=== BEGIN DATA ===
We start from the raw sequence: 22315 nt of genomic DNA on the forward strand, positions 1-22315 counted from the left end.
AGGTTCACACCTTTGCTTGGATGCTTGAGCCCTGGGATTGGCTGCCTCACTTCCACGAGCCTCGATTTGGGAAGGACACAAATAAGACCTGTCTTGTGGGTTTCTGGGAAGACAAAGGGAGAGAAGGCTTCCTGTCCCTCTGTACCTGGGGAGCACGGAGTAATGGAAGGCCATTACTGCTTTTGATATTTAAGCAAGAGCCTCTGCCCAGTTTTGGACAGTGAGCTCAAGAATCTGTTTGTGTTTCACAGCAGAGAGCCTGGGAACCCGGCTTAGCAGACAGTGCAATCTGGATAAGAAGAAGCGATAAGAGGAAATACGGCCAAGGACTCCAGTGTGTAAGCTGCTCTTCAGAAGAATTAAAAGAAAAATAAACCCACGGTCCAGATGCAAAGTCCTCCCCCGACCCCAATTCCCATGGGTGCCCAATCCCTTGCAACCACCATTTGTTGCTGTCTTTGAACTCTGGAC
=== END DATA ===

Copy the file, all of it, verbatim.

We start from the raw sequence: 22315 nt of genomic DNA on the forward strand, positions 1-22315 counted from the left end.
AGGTTCACACCTTTGCTTGGATGCTTGAGCCCTGGGATTGGCTGCCTCACTTCCACGAGCCTCGATTTGGGAAGGACACAAATAAGACCTGTCTTGTGGGTTTCTGGGAAGACAAAGGGAGAGAAGGCTTCCTGTCCCTCTGTACCTGGGGAGCACGGAGTAATGGAAGGCCATTACTGCTTTTGATATTTAAGCAAGAGCCTCTGCCCAGTTTTGGACAGTGAGCTCAAGAATCTGTTTGTGTTTCACAGCAGAGAGCCTGGGAACCCGGCTTAGCAGACAGTGCAATCTGGATAAGAAGAAGCGATAAGAGGAAATACGGCCAAGGACTCCAGTGTGTAAGCTGCTCTTCAGAAGAATTAAAAGAAAAATAAACCCACGGTCCAGATGCAAAGTCCTCCCCCGACCCCAATTCCCATGGGTGCCCAATCCCTTGCAACCACCATTTGTTGCTGTCTTTGAACTCTGGAC